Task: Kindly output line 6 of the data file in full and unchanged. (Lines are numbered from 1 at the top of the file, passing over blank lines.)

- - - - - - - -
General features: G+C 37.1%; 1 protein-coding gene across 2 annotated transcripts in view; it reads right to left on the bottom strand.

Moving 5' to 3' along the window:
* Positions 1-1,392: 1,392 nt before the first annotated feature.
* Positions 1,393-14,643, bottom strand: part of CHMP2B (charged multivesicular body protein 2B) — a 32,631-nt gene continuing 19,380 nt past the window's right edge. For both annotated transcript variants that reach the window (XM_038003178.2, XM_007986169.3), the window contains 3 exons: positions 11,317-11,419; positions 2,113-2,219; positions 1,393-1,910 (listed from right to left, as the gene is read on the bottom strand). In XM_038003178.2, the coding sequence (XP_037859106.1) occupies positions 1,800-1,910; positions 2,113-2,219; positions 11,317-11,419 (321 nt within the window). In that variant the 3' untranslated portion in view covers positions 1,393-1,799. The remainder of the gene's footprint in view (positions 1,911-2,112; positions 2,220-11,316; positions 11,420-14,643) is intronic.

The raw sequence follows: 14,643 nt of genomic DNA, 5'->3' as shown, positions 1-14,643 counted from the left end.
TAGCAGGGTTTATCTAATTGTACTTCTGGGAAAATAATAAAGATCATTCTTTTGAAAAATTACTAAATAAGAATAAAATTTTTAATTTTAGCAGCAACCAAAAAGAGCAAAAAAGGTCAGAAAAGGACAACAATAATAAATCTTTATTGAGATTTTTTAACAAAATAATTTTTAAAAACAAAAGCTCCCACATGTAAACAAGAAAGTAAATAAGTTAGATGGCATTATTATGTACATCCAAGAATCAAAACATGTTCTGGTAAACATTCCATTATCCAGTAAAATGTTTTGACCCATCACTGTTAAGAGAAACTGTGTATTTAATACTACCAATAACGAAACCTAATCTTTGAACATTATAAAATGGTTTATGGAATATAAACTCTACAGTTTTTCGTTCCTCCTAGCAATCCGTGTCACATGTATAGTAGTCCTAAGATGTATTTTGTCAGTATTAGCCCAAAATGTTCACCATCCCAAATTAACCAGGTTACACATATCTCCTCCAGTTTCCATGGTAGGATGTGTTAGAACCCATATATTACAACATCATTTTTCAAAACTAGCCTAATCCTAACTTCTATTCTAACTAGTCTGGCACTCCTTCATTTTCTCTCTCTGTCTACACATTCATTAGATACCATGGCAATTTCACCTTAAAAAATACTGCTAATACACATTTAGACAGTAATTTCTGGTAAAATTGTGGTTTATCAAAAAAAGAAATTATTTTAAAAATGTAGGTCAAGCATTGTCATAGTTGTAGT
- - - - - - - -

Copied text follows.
TAGCAGGGTTTATCTAATTGTACTTCTGGGAAAATAATAAAGATCATTCTTTTGAAAAATTACTAAATAAGAATAAAATTTTTAATTTTAGCAGCAACCAAAAAGAGCAAAAAAGGTCAGAAAAGGACAACAATAATAAATCTTTATTGAGATTTTTTAACAAAATAATTTTTAAAAACAAAAGCTCCCACATGTAAACAAGAAAGTAAATAAGTTAGATGGCATTATTATGTACATCCAAGAATCAAAACATGTTCTGGTAAACATTCCATTATCCAGTAAAATGTTTTGACCCATCACTGTTAAGAGAAACTGTGTATTTAATACTACCAATAACGAAACCTAATCTTTGAACATTATAAAATGGTTTATGGAATATAAACTCTACAGTTTTTCGTTCCTCCTAGCAATCCGTGTCACATGTATAGTAGTCCTAAGATGTATTTTGTCAGTATTAGCCCAAAATGTTCACCATCCCAAATTAACCAGGTTACACATATCTCCTCCAGTTTCCATGGTAGGATGTGTTAGAACCCATATATTACAACATCATTTTTCAAAACTAGCCTAATCCTAACTTCTATTCTAACTAGTCTGGCACTCCTTCATTTTCTCTCTCTGTCTACACATTCATTAGATACCATGGCAATTTCACCTTAAAAAATACTGCTAATACACATTTAGACAGTAATTTCTGGTAAAATTGTGGTTTATCAAAAAAAGAAATTATTTTAAAAATGTAGGTCAAGCATTGTCATAGTTGTAGT